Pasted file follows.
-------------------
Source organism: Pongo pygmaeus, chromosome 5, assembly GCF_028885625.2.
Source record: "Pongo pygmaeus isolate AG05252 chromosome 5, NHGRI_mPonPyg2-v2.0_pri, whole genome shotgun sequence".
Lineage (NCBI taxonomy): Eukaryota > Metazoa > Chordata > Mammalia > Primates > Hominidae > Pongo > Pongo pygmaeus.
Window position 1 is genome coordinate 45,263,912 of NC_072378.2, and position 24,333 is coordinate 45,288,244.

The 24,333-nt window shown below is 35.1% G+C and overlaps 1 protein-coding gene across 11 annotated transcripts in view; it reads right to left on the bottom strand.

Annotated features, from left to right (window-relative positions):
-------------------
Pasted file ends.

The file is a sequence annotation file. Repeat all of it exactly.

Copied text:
Source organism: Pongo pygmaeus, chromosome 5, assembly GCF_028885625.2.
Source record: "Pongo pygmaeus isolate AG05252 chromosome 5, NHGRI_mPonPyg2-v2.0_pri, whole genome shotgun sequence".
Lineage (NCBI taxonomy): Eukaryota > Metazoa > Chordata > Mammalia > Primates > Hominidae > Pongo > Pongo pygmaeus.
Window position 1 is genome coordinate 45,263,912 of NC_072378.2, and position 24,333 is coordinate 45,288,244.

The 24,333-nt window shown below is 35.1% G+C and overlaps 1 protein-coding gene across 11 annotated transcripts in view; it reads right to left on the bottom strand.

Annotated features, from left to right (window-relative positions):